Left Arm is Straight
From the moment you address the ball to the moment you reach the top of the backswing your left arm should remain straight. Or in other words, you should focus on not letting your left elbow bend during your backswing. Some golfers incorrectly do allow that elbow to bend – especially at the end of the backswing – in order to bring the club further back still in the hope of generating more clubhead speed on the downswing.
More on: Keeping your Left Elbow Straight
Left Heel Remains on the Ground
Your left heel should not be allowed to lift from the ground as you are bringing the club up during the backswing. While some great golfers certainly have played entire careers lifting their left heel from the ground it is normally unadvisable to most golfers. Amateur golfers that do rise their heel often do so in order to take the clubhead back further in an effort to generate more clubhead speed on the downswing. That being said, some golfers can indeed benefit from lifting their left heel as it may allow for a complete turn and swing when flexibility issues make it difficult otherwise.
More on: Keeping your Left Heel on the Ground
Right Knee Retains Flex
Some level of flex is to be kept in the right knee over the course of the backswing. Actually, if possible, the right knee should remain in the same bent angle as the one set in the address position while setting up, or close to it. This is in contrast to straightening the right leg on the way to the top of the swing, which is to be avoided as it dramatically changes the angle of the hips, and of the swing path.
Failing to maintain flex in your right knee will lead to the locking your right knee swing error, which changes the angle in your hips and leads to inside-out club path.
Related Swing Thought: Maintaining Flex in your Right Knee
Left Knee Points at the Ball
As the majority of your body weight is moved towards your right foot during the backswing your left knee should be restricted from moving laterally too much. Instead, it should move in such a way as to point towards the ball, or to a spot in the middle of your stance. This is in contrast to seeing the left knee collapse and move too severely towards your right foot. Such a collapse is associated with a reverse pivot swing error.
Your hips should rotate gradually. Specifically, they should start to coil as soon as the backswing begins, i.e., when the club shaft is parallel to the ground, and stop when you reach the top of the backswing. This is in contrast to not rotating your hips at all in what is called an ‘all-arms’ swing, which does not set your body up properly for impact.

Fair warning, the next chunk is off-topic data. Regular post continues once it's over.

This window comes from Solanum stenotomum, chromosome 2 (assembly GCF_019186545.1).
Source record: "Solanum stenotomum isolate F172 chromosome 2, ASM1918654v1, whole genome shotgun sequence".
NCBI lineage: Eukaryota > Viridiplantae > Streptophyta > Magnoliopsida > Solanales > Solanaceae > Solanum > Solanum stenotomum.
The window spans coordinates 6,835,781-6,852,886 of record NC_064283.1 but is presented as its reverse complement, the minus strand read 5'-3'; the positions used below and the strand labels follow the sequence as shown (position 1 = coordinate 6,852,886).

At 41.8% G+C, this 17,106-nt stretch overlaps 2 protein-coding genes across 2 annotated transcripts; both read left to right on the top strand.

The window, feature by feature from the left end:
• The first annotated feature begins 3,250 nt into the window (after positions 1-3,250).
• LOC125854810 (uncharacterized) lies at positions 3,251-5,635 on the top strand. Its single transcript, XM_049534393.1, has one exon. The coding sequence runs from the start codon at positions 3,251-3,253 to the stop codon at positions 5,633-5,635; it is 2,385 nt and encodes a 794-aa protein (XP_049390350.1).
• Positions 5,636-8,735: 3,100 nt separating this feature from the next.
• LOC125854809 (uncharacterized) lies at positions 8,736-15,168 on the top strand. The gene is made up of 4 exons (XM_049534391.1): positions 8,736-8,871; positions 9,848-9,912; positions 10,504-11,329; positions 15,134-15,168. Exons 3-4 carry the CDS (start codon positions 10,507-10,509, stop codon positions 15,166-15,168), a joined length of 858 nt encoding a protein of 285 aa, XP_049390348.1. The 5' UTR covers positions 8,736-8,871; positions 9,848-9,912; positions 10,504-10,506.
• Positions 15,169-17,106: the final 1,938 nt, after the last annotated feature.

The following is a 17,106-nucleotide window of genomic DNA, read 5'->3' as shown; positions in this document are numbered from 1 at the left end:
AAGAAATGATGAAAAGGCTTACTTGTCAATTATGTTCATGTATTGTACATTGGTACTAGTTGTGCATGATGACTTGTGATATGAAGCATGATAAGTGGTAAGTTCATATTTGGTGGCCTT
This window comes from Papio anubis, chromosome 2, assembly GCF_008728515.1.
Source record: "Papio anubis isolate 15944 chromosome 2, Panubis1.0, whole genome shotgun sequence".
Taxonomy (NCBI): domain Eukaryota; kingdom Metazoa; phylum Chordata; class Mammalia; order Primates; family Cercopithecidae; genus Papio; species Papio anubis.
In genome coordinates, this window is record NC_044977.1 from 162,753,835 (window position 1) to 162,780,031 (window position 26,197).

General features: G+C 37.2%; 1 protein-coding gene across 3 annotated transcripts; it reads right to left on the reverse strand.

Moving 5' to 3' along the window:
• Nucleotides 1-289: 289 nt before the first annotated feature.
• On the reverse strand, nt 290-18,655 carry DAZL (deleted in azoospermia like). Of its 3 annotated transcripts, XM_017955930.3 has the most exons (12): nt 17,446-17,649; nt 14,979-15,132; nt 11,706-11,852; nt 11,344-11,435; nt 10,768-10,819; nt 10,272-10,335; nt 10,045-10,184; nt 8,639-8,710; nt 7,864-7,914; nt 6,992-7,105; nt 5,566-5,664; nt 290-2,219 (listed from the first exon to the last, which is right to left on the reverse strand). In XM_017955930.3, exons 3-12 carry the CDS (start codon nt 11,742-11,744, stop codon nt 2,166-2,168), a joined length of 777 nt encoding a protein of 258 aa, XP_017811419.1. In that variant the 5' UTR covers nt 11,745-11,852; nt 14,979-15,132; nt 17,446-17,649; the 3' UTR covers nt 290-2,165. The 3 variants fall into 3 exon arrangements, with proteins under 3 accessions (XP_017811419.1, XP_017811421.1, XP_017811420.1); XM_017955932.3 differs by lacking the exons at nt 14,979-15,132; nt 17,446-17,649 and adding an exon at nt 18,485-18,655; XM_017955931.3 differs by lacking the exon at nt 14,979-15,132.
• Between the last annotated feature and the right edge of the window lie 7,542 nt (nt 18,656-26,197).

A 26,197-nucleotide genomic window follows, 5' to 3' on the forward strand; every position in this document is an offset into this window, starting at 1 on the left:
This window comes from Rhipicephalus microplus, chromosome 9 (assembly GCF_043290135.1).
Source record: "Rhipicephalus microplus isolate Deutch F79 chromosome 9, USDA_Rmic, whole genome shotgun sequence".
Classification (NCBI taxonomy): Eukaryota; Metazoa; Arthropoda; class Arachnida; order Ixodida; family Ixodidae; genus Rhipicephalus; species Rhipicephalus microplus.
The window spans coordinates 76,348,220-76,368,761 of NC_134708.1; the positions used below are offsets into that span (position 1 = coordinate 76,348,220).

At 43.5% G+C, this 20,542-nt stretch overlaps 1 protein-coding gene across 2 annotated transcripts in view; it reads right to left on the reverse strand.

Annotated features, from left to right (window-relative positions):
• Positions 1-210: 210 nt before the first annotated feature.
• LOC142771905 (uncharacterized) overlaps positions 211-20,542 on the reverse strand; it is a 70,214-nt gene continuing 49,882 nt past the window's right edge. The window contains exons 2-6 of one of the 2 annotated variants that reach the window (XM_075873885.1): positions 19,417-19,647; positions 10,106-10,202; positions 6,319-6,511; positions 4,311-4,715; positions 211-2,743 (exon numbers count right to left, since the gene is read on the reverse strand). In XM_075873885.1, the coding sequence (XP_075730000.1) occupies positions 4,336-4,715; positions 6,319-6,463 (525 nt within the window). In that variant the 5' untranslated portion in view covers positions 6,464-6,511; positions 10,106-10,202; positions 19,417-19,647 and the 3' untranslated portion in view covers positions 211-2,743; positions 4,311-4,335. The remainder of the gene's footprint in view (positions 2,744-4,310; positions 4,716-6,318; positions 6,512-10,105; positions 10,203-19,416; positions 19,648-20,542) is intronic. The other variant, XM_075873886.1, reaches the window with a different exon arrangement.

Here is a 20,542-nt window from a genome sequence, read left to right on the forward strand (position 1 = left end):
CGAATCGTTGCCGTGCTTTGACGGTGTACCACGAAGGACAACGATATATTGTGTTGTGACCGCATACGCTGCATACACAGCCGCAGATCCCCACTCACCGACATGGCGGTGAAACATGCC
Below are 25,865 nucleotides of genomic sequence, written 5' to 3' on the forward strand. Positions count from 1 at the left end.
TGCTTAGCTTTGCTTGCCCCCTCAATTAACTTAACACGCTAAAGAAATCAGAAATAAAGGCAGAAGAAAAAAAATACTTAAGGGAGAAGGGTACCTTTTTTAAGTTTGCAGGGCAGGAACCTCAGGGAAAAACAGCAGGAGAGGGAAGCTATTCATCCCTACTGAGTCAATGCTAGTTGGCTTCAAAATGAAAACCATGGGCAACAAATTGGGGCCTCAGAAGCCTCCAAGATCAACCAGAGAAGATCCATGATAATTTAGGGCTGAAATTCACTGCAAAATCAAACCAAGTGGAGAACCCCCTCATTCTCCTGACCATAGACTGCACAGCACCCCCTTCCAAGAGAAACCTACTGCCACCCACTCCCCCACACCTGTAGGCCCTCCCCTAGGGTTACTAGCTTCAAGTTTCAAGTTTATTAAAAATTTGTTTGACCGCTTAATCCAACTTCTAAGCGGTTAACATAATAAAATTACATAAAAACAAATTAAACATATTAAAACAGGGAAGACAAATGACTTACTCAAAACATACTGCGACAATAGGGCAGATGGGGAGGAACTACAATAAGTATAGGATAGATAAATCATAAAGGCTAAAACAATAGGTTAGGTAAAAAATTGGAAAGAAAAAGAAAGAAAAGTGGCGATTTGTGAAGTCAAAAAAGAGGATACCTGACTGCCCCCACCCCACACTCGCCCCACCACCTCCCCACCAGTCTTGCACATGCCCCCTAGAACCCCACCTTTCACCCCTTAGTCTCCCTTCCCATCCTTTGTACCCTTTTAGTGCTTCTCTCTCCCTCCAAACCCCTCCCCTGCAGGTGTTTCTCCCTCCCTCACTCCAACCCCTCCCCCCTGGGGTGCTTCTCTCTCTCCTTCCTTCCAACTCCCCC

Related Swing Thought: Coiling your Hips to Prevent Swinging Only with your Arms
Hips Remain in the Box (Don’t Slide)
While it is true that your weight should move towards your right foot during the backswing it should do so naturally through the rotation of your hips and the fact that your arms will be located on your right. That weight transfer should not occur through the sliding of your hips backwards towards your right foot as such sliding of the hips represents the first half of the swaying golf swing error.
Related Swing Thought: How to Fix Swaying
Head Stays in the Box
In line with the advice above regarding the spine angle – which is to be kept intact – is the advice to keep the head in the same position. Indeed, during the backswing the head should not move much from its location in the air, either horizontally or vertically. Moving the head down during the backswing involves changing the spine angle, which is not advisable and indicates a failure to maintain your spine angle swing error. Moving the head horizontally involves sliding the hips, which again is not advisable and in this case an indication of the swaying swing error.
Related Swing Thought: Keeping your Head in the Same Spot
Weight Transfers to the Right Foot
During the backswing your weight should move towards your back – right – foot. The reverse pivot swing error is characterized by doing the opposite, where the weight of the golfer is moved towards the front foot instead. Carefully moving the weight back and forward again will promote a solid and strong strike at the ball.
Related Swing Thought: How to Fix the Reverse Pivot Swing Error
Backswing is Slower than Downswing
A good golf swing is one that can be said to exhibit good rhythm. This naturally occurs in swings that move from one step to the next in one smooth motion. Of particular importance is the pace set for the backswing as it compares to the one seen in the downswing. Specifically, the backswing should take slightly more time to progress than the downswing. Or in other words, the pace set for the club to go from address to the top of the swing should be slower than the pace for the clubhead to come down from the top to the impact point at the ball. This is in contrast to the opposite, which constitutes the dreaded deceleration, or ‘decel’ swing error.